The allowable content of the elements is shown using a content model syntax.
| ( ) || ( and ) are grouping symbols around elements and/or other symbols
| A | B || Either A or B occurs, but not both.
| A , B || Both A and B occur, in that order.
| A & B || Both A and B occur, in any order.
| A? || A occurs zero or one time.
| A* || A occurs zero or more times.
| A+ || A occurs one or more times.
| -A || A is prohibited at this point.
| +A || A could appear multiple times at various positions.
| EMPTY || this means that there must be nothing in the content;|
elements with EMPTY content are called empty elements.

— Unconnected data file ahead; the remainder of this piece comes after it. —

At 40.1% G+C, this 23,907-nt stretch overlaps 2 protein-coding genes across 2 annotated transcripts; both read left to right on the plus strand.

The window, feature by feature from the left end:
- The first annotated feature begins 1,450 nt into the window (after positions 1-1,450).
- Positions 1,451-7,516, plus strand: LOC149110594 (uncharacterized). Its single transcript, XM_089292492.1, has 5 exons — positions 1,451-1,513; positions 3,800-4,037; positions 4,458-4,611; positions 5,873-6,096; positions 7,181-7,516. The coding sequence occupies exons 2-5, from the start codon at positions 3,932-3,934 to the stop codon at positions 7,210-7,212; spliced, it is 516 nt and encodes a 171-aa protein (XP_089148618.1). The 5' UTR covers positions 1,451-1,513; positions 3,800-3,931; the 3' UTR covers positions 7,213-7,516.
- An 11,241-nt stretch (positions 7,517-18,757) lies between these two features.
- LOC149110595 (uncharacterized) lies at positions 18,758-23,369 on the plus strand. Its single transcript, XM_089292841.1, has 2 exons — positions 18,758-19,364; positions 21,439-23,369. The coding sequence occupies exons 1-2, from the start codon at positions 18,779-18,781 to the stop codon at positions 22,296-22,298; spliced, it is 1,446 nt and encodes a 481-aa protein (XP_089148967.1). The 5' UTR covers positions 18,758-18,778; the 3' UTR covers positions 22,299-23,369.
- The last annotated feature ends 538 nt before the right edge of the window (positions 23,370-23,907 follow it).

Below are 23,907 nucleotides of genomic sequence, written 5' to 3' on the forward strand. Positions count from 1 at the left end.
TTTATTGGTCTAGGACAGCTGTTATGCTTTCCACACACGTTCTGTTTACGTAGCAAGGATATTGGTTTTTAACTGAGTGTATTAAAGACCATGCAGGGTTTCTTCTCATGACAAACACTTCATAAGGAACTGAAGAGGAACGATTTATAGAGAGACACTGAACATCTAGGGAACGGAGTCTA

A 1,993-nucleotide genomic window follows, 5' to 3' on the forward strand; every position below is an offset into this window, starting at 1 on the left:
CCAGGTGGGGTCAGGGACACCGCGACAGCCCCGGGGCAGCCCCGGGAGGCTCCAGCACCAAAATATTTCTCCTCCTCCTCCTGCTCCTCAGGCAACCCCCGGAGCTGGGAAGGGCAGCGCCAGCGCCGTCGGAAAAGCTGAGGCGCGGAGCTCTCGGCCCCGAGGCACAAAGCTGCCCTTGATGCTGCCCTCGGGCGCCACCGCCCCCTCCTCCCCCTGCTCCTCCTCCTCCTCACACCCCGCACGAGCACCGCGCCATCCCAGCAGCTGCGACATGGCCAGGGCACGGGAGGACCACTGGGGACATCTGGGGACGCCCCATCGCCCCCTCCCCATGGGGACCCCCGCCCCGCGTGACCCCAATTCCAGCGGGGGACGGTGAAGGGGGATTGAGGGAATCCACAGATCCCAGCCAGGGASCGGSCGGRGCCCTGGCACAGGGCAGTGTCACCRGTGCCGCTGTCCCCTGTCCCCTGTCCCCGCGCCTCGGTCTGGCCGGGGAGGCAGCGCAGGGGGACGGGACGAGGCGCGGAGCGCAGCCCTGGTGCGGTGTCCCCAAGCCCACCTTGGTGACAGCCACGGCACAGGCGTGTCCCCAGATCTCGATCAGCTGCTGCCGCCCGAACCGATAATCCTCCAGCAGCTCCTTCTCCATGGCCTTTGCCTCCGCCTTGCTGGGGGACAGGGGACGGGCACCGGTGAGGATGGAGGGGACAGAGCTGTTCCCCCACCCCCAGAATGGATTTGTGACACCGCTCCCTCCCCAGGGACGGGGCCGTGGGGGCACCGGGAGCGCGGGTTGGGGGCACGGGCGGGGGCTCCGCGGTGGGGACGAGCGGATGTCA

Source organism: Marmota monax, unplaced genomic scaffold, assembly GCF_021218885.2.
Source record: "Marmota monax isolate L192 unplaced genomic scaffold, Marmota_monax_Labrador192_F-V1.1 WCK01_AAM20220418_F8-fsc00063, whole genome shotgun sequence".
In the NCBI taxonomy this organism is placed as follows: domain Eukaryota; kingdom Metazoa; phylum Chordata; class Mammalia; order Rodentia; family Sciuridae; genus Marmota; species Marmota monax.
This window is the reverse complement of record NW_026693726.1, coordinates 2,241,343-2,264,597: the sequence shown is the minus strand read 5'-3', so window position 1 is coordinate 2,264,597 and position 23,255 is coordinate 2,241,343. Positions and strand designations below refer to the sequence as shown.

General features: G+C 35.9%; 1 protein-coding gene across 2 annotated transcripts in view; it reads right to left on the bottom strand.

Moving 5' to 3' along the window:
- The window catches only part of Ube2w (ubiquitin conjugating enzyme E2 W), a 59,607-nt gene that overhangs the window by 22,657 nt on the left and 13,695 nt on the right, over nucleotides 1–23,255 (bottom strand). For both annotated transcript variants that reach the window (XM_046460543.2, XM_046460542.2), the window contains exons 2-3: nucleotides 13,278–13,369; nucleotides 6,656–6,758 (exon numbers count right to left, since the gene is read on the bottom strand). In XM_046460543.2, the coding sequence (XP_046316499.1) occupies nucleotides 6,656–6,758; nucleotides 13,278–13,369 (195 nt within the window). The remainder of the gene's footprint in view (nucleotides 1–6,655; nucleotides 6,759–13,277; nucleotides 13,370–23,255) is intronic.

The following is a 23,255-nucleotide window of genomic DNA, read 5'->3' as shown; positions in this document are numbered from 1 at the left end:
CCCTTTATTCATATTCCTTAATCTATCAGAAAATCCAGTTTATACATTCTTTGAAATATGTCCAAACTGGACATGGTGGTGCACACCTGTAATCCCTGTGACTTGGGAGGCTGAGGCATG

Examples from XHTML 1.0 Transitional
The allowable content of the html element is:
This means that an html element must contain exactly one
head followed by exactly
one body, in that order.
The allowable content of the
dl definition list element is:
( dt | dd )+
This means that the
dl element contains at least one
dt or dd
element, and maybe more. Don't get confused by the
| symbol here--it does not mean that you have to choose between having
only a dt or dd
The notation means you can choose either one of the elements within the
). But the
+ at the end means you must make this choice at least once, but you can
repeat it as often as you wish. So you can have any number of
dt or dd elements in a
Note that this syntax does not constrain the
sequence or number of dt's (definition terms)
or dd's (definitions).
You could have a
dl element full of a hundred
dt's and just one